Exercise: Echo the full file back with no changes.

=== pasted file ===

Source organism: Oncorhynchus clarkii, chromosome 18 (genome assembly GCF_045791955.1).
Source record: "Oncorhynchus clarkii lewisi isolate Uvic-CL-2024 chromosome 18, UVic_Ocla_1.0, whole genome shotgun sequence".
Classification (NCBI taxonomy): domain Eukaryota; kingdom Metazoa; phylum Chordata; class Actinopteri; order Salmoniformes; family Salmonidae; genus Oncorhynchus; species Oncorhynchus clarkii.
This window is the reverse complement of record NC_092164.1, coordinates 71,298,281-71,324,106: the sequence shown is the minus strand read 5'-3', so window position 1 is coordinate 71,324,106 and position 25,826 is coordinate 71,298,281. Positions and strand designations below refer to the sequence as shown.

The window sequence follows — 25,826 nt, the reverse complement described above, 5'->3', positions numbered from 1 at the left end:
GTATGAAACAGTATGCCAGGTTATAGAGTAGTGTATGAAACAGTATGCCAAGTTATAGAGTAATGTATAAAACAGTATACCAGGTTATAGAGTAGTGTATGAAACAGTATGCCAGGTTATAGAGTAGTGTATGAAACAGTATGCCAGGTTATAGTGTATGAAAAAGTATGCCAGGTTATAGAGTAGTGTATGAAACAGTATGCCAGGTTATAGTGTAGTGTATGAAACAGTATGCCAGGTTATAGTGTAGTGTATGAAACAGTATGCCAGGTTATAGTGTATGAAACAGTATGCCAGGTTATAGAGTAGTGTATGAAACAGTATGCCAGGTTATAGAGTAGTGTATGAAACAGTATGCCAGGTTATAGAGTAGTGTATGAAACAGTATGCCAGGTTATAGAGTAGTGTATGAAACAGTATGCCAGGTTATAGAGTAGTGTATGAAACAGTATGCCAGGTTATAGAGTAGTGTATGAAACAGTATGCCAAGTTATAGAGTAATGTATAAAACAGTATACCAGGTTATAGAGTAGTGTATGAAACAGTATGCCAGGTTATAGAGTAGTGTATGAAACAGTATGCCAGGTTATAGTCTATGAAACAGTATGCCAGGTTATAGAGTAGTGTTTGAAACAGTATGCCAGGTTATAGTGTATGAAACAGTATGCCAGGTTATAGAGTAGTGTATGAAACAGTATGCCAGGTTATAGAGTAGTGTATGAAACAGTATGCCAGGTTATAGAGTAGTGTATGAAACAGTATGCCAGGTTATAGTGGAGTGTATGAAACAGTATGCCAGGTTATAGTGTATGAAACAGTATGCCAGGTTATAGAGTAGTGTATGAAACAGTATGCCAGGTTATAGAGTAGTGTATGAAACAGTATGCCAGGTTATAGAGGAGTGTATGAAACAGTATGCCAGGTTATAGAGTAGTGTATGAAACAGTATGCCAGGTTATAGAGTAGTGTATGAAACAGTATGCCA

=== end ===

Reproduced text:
Source organism: Oncorhynchus clarkii, chromosome 18 (genome assembly GCF_045791955.1).
Source record: "Oncorhynchus clarkii lewisi isolate Uvic-CL-2024 chromosome 18, UVic_Ocla_1.0, whole genome shotgun sequence".
Classification (NCBI taxonomy): domain Eukaryota; kingdom Metazoa; phylum Chordata; class Actinopteri; order Salmoniformes; family Salmonidae; genus Oncorhynchus; species Oncorhynchus clarkii.
This window is the reverse complement of record NC_092164.1, coordinates 71,298,281-71,324,106: the sequence shown is the minus strand read 5'-3', so window position 1 is coordinate 71,324,106 and position 25,826 is coordinate 71,298,281. Positions and strand designations below refer to the sequence as shown.

The window sequence follows — 25,826 nt, the reverse complement described above, 5'->3', positions numbered from 1 at the left end:
GTATGAAACAGTATGCCAGGTTATAGAGTAGTGTATGAAACAGTATGCCAAGTTATAGAGTAATGTATAAAACAGTATACCAGGTTATAGAGTAGTGTATGAAACAGTATGCCAGGTTATAGAGTAGTGTATGAAACAGTATGCCAGGTTATAGTGTATGAAAAAGTATGCCAGGTTATAGAGTAGTGTATGAAACAGTATGCCAGGTTATAGTGTAGTGTATGAAACAGTATGCCAGGTTATAGTGTAGTGTATGAAACAGTATGCCAGGTTATAGTGTATGAAACAGTATGCCAGGTTATAGAGTAGTGTATGAAACAGTATGCCAGGTTATAGAGTAGTGTATGAAACAGTATGCCAGGTTATAGAGTAGTGTATGAAACAGTATGCCAGGTTATAGAGTAGTGTATGAAACAGTATGCCAGGTTATAGAGTAGTGTATGAAACAGTATGCCAGGTTATAGAGTAGTGTATGAAACAGTATGCCAAGTTATAGAGTAATGTATAAAACAGTATACCAGGTTATAGAGTAGTGTATGAAACAGTATGCCAGGTTATAGAGTAGTGTATGAAACAGTATGCCAGGTTATAGTCTATGAAACAGTATGCCAGGTTATAGAGTAGTGTTTGAAACAGTATGCCAGGTTATAGTGTATGAAACAGTATGCCAGGTTATAGAGTAGTGTATGAAACAGTATGCCAGGTTATAGAGTAGTGTATGAAACAGTATGCCAGGTTATAGAGTAGTGTATGAAACAGTATGCCAGGTTATAGTGGAGTGTATGAAACAGTATGCCAGGTTATAGTGTATGAAACAGTATGCCAGGTTATAGAGTAGTGTATGAAACAGTATGCCAGGTTATAGAGTAGTGTATGAAACAGTATGCCAGGTTATAGAGGAGTGTATGAAACAGTATGCCAGGTTATAGAGTAGTGTATGAAACAGTATGCCAGGTTATAGAGTAGTGTATGAAACAGTATGCCA